Say, “I believe you.”

Survivors of sexual violence — especially children — can worry that they won’t be believed when they speak up about what they’ve been through. It takes a tremendous amount of courage and vulnerability to open up about something so upsetting, and dismissing their account can make them feel even more isolated and distressed. Take care to let your kid know that you aren’t questioning whether or not they experienced what they say they did.

Explain that you can help keep them safe.

One tactic perpetrators of sexual violence can use to dissuade children from speaking up is to threaten them. They might say they’ll hurt the child’s family members, share photos or videos from the assault, or even repeat the violence if the child reveals what has happened. Make sure to let your child know that — despite any threats they’ve received — you’re committed to protecting them both physically and emotionally.

Let them open up at their own pace.

Even though you probably have a number of questions about what happened to your child, be sure not to push them to recount each detail unless they’re ready to do so. Let your child feel in control of what they share and when.

How to Raise Your Child’s Awareness About Sexual Assault

Even if your child hasn’t opened up about experiencing sexual violence, it might be a good idea to have a conversation with them about what sexual assault is and what they should know should they ever go through something like this. How much detail you go into depends on your child’s emotional state, their age, and their maturity level, so be sure not to give them too much information if you don’t feel that they’re ready.

I know talking about anything sexual with your child can feel daunting. However, opening a line of communication can not only give them important knowledge, but it can also help them feel comfortable coming to you with any future issues. Begin having conversations about consent at an early age, even if that means talking about something as simple as asking before giving a friend a hug. You can also explain that your child is under no obligation to let someone see or touch them inappropriately — even if that person is a cousin, a coach, or someone else they know very well.

Come up with a plan for what your child should do if they ever find themselves in an uncomfortable situation, and let them know that it’s OK to tell someone “no” in response to a sexual request, even if they’re worried about offending them.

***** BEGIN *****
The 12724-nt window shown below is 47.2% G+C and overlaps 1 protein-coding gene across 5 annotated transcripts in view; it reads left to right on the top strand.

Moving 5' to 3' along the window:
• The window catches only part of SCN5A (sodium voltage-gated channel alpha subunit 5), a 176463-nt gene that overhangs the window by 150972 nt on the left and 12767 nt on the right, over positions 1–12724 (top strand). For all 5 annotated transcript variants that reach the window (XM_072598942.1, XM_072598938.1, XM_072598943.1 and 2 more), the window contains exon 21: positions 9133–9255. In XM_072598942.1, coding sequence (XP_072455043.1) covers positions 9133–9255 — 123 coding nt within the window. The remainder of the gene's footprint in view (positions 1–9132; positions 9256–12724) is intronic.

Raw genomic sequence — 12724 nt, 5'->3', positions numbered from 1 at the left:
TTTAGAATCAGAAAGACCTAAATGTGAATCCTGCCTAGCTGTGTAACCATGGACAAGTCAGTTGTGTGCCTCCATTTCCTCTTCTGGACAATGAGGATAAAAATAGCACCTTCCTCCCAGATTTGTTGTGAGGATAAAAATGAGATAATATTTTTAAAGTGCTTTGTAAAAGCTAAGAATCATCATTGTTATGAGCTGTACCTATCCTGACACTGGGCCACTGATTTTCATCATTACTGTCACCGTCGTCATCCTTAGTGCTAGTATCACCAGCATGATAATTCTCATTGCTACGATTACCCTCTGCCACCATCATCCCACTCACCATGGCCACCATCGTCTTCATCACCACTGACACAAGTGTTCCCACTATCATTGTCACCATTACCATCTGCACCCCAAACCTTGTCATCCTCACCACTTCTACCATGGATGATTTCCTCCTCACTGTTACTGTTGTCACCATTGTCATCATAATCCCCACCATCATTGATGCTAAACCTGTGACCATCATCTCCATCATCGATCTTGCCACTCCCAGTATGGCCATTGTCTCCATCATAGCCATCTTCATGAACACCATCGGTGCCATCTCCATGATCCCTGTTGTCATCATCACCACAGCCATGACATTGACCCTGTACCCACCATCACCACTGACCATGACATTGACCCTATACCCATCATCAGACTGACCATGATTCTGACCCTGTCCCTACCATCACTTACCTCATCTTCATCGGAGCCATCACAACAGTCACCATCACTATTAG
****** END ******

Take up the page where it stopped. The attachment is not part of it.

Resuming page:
Resources That Can Help

If you’ve recently learned that your child has experienced sexual violence, it’s important to know what resources are at your disposal. Here are some ways you can report the crime:

  • If you believe your child is currently in danger or if you’d like to file a report with your local police station, you can call 911 at any time.
  • You can also call the National Sexual Assault Hotline at 800-656-4673 to talk to someone who is trained to help in situations like this.
  • The Childhelp National Child Abuse Hotline is also available 24/7 via call or text message at 800-422-4453. Their trained volunteers can guide you through the reporting process.
  • You can learn about mandatory reporting laws in your state by visiting RAINN’s State Law Database.

In addition to ensuring their physical safety, it’s important to support your child’s emotional well-being during this time. Speak with their pediatrician to get a referral for a mental health professional who can help them through the healing process. Please know that your child’s sexual abuse can also be traumatic for you as a parent or guardian, so be sure to seek professional help for yourself if you need it. 

Even though simply thinking about child sex abuse can be upsetting (much less dealing with your own child’s experience), I hope that by raising your awareness about sexual assault, you feel better equipped to help the young people in your life. Take a deep breath, reach out to the people and organizations around you when you need help, and show yourself and your child some extra kindness.

Bark helps families manage and protect their children’s digital lives.